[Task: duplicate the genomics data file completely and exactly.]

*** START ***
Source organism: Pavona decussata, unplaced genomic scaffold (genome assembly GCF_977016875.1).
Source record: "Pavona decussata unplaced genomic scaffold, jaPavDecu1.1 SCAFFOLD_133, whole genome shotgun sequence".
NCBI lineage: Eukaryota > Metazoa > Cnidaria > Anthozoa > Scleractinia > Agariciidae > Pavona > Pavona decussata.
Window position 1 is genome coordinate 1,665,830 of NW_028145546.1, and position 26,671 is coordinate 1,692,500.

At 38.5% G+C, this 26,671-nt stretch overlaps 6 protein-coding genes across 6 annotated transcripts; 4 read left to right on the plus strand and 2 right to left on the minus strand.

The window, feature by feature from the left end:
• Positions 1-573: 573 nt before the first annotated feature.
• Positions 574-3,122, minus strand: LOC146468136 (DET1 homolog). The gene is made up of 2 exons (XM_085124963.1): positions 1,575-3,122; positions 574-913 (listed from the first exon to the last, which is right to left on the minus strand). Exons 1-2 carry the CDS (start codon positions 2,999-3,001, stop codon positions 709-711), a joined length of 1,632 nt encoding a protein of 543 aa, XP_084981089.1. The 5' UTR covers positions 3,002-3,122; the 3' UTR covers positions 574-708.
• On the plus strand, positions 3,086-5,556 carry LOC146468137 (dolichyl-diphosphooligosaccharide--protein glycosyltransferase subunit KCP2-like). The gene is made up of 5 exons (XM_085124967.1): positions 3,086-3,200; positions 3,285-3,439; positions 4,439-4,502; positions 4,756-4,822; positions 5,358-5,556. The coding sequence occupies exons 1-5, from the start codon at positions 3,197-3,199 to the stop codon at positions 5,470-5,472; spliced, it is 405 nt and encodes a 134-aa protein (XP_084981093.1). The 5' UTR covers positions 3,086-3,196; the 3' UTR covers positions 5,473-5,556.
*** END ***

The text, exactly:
Source organism: Pavona decussata, unplaced genomic scaffold (genome assembly GCF_977016875.1).
Source record: "Pavona decussata unplaced genomic scaffold, jaPavDecu1.1 SCAFFOLD_133, whole genome shotgun sequence".
NCBI lineage: Eukaryota > Metazoa > Cnidaria > Anthozoa > Scleractinia > Agariciidae > Pavona > Pavona decussata.
Window position 1 is genome coordinate 1,665,830 of NW_028145546.1, and position 26,671 is coordinate 1,692,500.

At 38.5% G+C, this 26,671-nt stretch overlaps 6 protein-coding genes across 6 annotated transcripts; 4 read left to right on the plus strand and 2 right to left on the minus strand.

The window, feature by feature from the left end:
• Positions 1-573: 573 nt before the first annotated feature.
• Positions 574-3,122, minus strand: LOC146468136 (DET1 homolog). The gene is made up of 2 exons (XM_085124963.1): positions 1,575-3,122; positions 574-913 (listed from the first exon to the last, which is right to left on the minus strand). Exons 1-2 carry the CDS (start codon positions 2,999-3,001, stop codon positions 709-711), a joined length of 1,632 nt encoding a protein of 543 aa, XP_084981089.1. The 5' UTR covers positions 3,002-3,122; the 3' UTR covers positions 574-708.
• On the plus strand, positions 3,086-5,556 carry LOC146468137 (dolichyl-diphosphooligosaccharide--protein glycosyltransferase subunit KCP2-like). The gene is made up of 5 exons (XM_085124967.1): positions 3,086-3,200; positions 3,285-3,439; positions 4,439-4,502; positions 4,756-4,822; positions 5,358-5,556. The coding sequence occupies exons 1-5, from the start codon at positions 3,197-3,199 to the stop codon at positions 5,470-5,472; spliced, it is 405 nt and encodes a 134-aa protein (XP_084981093.1). The 5' UTR covers positions 3,086-3,196; the 3' UTR covers positions 5,473-5,556.